Quantitative Analysis of Odors and Pollutants

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Industrial facilities, power stations, vehicles with internal combustion engines and a whole range of other human activities can all cause emissions of air pollutants. Taken together, different industrial sectors produce a broad array of pollutants. Examples include metals, volatile organic compounds (VOC) such as aldehydes and ketones, dioxins and furans, volatile inorganic materials such as ammonia, hydrochloric acid, carbon monoxide carbon, and particulate pollution. The term "pollution" reflects the fact that these agents are harmful, to some degree, to living things. Human exposure to polluted air can compromise health. Certain populations—such as children, the elderly, and asthma sufferers—are at greater risk than others.

Gases emitted from various sources might also produce various odors. Odor might also be defined as air/environmental pollution and a nuisance. It can impair the quality of people's lives, affecting their health and the value of their property.

Minute amounts or only a brief presence of pollutants in the air may be all it takes for air pollution and odor nuisances to occur. Such nuisances may be further compounded due to reactions between substances in midair. As a result, discovering these materials using chemical or physical analytical methods can be quite expensive and sometimes impossible.

In order to analyze the amount of odors and pollutants in the air, the relevant processes and emission sources must first be identified. Pollution sources are divided into centralized sources—vents, chimneys and stalks and non-centralized sources— sewage ponds, piles, open piles, etc.

     pollution dispersion               smell sample

The next step is to identify the types of air pollutants and odor substances that might be emitted into the air as a result of the manufacturing processes. These depend on the types of processes and materials used.

Once the identification of pollutants that may be emitted into the air is completed, the air emissions need to be sampled. This is done by collecting the air emitted from each emission source using appropriate sampling equipment that measures the concentration of the gases.

Due to the difficulty in defining odor quantitatively and in setting standards for determining what constitutes reasonable or unreasonable odor, criteria are needed that will enable those in charge to decide the existence of an odor hazard in order to handle smell-related complaints as well as odor problems that may arise in future installations. Thus, in addition to checking the concentration of known odorous materials in the air, smell tests are sometimes carried out by a smelling team on site, namely a group of people trained to identify smells and determine their characteristics. Alternatively, samples can be sent to an olfactrometric lab, where a team of smellers can analyze diluted samples at varying concentrations to assess the smell-detection threshold.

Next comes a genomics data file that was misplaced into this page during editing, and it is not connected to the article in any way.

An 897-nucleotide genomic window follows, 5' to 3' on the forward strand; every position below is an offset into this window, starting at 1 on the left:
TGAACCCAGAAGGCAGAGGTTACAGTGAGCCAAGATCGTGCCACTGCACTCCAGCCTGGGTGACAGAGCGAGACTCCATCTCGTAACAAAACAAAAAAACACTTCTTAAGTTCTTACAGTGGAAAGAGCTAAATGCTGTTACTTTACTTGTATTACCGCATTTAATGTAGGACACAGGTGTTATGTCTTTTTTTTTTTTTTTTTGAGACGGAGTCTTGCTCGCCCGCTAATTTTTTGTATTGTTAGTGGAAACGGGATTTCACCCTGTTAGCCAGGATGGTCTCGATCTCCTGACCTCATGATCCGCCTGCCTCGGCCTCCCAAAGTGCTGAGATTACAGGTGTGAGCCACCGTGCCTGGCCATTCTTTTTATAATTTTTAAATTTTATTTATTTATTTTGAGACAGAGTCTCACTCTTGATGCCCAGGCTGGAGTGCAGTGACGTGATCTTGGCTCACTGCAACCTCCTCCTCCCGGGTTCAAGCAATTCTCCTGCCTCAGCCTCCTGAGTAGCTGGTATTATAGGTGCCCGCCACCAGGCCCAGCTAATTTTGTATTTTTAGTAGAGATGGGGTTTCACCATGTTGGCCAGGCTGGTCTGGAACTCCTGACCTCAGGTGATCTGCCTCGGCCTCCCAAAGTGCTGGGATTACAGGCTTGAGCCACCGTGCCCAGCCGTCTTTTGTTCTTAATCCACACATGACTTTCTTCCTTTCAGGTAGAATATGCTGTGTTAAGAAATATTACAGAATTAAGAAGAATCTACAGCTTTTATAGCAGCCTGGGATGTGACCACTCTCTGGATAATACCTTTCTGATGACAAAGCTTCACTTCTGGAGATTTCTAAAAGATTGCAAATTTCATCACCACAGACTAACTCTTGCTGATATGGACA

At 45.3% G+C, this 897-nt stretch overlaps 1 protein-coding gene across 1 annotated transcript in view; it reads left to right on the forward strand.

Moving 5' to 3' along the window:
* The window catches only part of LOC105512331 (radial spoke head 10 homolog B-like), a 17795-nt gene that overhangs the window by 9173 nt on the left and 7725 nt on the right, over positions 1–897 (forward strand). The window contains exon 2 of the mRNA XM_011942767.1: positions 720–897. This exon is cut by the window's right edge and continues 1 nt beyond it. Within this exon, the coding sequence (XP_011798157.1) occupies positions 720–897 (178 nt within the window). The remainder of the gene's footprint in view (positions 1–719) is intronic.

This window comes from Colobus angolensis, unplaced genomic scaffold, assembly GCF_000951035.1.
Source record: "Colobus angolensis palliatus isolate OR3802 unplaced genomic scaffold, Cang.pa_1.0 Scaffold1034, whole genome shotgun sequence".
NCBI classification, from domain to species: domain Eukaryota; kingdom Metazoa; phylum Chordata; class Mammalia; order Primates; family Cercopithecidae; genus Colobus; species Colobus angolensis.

After sampling the emitted gases at the source, their environmental impact is analyzed and assessed using a pollutant dispersion model. Several models are used to predict dispersion of pollutants in the environment. One such model is the AERMOD- Gaussian plume model, which is used in the U.S. and Europe and is likewise recognized and recommended by the Ministry of Environmental Protection in Israel.
The data entered into the model are: the characteristics of emission sources (size, height, and flow rates), the type and concentration of the gases, meteorological and geographic data in the contaminating site and its surroundings.

After entering the required input data, an area is selected—a certain radius around the site—within which the pollutant dispersal is to be examined. A network of receptors is set up within this radius, a receptor is a point at which the model calculates the concentration of pollutants over time. The receptors network is generally denser closer to the site, where the highest concentrations are expected, as well as in areas of special importance such as populated areas, nature reserves and other points of interest.

Once the setup is complete, the model can be run to work out the dispersion of pollutants in the network defined around the site over time. Results are available numerically or graphically.

The final step in the process of environmental impact assessment is the analysis of the results:
• Which receptor points around the site will the pollutants reach, and at what level of odor concentration?
• Where is the maximum concentration of each contaminant recorded, and what is its value?
• What are the maximum and average concentrations at each one of the network receptors?
• Do the values obtained exceed the standards required by the Ministry of Environmental Protection?
• What steps can be taken at the source to minimize excessive contamination?

The process of modeling/sampling and performing quantitative analysis of odors and pollutants provides a comprehensive picture of the environmental impact of different emission sites in both present and future circumstances, taking into account various data and the contribution of nearby emission sites. Understanding the impact of different emission sources is of great importance, both because of the growing awareness of the impact of human activity on both the local and global environment, and in light of the need to meet appropriate standards as set by the authorities.

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